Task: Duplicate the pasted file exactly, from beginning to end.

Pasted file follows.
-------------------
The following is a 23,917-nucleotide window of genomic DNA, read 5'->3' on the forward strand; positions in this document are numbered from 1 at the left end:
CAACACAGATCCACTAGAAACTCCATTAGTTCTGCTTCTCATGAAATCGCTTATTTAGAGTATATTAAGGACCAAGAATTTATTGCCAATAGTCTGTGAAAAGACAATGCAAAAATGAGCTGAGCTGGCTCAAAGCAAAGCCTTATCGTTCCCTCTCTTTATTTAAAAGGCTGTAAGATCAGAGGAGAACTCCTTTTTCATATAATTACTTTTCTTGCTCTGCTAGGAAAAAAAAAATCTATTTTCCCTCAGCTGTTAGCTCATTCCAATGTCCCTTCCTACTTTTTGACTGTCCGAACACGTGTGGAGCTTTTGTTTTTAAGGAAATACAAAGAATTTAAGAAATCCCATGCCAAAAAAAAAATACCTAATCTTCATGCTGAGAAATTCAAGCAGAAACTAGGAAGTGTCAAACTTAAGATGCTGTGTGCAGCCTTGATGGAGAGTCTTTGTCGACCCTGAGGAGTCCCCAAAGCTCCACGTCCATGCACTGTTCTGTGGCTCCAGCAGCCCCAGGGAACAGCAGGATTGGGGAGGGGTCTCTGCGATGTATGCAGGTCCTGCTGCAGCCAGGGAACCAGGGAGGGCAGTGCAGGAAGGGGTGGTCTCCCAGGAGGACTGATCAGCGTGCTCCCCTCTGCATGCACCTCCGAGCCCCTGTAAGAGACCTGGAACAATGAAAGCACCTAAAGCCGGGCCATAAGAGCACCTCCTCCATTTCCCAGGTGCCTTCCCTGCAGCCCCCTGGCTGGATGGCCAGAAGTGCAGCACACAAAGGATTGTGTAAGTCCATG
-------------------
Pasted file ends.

The following is a 23,917-nucleotide window of genomic DNA, read 5'->3' on the forward strand; positions in this document are numbered from 1 at the left end:
CAACACAGATCCACTAGAAACTCCATTAGTTCTGCTTCTCATGAAATCGCTTATTTAGAGTATATTAAGGACCAAGAATTTATTGCCAATAGTCTGTGAAAAGACAATGCAAAAATGAGCTGAGCTGGCTCAAAGCAAAGCCTTATCGTTCCCTCTCTTTATTTAAAAGGCTGTAAGATCAGAGGAGAACTCCTTTTTCATATAATTACTTTTCTTGCTCTGCTAGGAAAAAAAAAATCTATTTTCCCTCAGCTGTTAGCTCATTCCAATGTCCCTTCCTACTTTTTGACTGTCCGAACACGTGTGGAGCTTTTGTTTTTAAGGAAATACAAAGAATTTAAGAAATCCCATGCCAAAAAAAAAATACCTAATCTTCATGCTGAGAAATTCAAGCAGAAACTAGGAAGTGTCAAACTTAAGATGCTGTGTGCAGCCTTGATGGAGAGTCTTTGTCGACCCTGAGGAGTCCCCAAAGCTCCACGTCCATGCACTGTTCTGTGGCTCCAGCAGCCCCAGGGAACAGCAGGATTGGGGAGGGGTCTCTGCGATGTATGCAGGTCCTGCTGCAGCCAGGGAACCAGGGAGGGCAGTGCAGGAAGGGGTGGTCTCCCAGGAGGACTGATCAGCGTGCTCCCCTCTGCATGCACCTCCGAGCCCCTGTAAGAGACCTGGAACAATGAAAGCACCTAAAGCCGGGCCATAAGAGCACCTCCTCCATTTCCCAGGTGCCTTCCCTGCAGCCCCCTGGCTGGATGGCCAGAAGTGCAGCACACAAAGGATTGTGTAAGTCCATG